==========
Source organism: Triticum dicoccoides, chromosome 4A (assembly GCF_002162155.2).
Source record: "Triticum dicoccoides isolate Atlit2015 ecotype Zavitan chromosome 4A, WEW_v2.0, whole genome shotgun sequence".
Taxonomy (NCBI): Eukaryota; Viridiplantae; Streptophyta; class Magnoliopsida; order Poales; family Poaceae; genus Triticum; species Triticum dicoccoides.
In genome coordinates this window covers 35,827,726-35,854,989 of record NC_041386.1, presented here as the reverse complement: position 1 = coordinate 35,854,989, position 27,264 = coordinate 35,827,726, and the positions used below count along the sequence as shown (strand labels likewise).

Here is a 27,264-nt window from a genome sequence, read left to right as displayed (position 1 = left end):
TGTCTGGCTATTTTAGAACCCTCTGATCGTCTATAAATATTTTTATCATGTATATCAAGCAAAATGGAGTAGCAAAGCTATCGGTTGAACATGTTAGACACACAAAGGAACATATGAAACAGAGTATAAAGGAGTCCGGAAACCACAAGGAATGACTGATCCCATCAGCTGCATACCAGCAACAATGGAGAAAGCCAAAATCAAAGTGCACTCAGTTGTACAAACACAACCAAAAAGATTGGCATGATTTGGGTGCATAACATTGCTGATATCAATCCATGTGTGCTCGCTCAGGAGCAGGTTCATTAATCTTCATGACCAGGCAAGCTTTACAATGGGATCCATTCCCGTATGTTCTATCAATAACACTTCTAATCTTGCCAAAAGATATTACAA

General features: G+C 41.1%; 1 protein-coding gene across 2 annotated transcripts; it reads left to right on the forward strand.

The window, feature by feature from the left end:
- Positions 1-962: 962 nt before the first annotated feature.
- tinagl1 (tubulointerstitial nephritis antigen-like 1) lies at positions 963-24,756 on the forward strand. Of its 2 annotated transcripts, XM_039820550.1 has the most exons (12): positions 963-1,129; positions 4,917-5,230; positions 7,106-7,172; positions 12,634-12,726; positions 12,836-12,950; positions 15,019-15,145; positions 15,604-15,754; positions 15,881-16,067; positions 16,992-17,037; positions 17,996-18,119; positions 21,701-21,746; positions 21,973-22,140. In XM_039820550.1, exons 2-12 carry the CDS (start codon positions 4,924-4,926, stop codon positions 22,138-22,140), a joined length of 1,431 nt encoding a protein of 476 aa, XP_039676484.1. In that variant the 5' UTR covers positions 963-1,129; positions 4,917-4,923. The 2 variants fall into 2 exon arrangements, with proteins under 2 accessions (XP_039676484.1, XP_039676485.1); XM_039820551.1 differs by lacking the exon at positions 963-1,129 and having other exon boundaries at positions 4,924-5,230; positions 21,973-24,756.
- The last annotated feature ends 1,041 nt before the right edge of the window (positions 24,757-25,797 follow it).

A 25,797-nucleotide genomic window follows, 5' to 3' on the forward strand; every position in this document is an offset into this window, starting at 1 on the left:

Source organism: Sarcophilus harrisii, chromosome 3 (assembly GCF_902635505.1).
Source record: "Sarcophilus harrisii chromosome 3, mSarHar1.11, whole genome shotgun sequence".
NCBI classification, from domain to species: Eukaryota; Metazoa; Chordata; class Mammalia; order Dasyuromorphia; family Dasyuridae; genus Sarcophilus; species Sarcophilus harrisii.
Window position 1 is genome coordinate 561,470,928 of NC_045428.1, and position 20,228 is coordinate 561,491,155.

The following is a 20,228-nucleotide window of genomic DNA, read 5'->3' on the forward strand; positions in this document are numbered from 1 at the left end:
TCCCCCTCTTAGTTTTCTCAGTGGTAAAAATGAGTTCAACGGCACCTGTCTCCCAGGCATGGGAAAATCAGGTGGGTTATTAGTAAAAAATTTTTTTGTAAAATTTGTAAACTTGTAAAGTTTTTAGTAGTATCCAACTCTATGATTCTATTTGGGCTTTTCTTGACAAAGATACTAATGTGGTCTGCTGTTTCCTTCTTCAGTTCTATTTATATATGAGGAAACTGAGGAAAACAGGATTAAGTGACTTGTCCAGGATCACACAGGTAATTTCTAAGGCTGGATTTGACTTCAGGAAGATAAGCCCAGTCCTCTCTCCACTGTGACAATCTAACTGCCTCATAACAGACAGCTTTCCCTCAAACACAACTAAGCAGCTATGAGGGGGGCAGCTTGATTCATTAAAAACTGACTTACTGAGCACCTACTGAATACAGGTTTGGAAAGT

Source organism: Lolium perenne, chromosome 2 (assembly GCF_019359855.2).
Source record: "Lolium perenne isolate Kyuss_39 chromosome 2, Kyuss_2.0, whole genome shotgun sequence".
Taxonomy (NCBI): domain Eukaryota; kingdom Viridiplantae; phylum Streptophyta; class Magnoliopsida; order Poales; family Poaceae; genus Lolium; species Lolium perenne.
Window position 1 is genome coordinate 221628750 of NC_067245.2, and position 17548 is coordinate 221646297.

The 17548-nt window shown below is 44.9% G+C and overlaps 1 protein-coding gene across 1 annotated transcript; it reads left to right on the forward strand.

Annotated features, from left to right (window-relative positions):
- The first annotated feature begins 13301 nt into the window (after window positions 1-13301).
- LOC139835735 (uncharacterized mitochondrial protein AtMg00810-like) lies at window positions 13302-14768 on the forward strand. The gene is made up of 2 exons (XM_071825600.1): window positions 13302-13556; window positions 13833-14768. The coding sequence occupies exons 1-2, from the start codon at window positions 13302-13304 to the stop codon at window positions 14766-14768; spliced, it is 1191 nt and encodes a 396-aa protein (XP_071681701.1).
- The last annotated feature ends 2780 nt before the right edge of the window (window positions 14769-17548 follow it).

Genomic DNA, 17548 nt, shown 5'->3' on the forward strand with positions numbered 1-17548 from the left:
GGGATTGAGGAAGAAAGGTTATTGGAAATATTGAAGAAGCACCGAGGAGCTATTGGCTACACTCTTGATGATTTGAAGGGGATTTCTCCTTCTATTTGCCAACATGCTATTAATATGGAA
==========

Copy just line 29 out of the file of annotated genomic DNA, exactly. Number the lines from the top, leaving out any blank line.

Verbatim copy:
GGGATTGAGGAAGAAAGGTTATTGGAAATATTGAAGAAGCACCGAGGAGCTATTGGCTACACTCTTGATGATTTGAAGGGGATTTCTCCTTCTATTTGCCAACATGCTATTAATATGGAA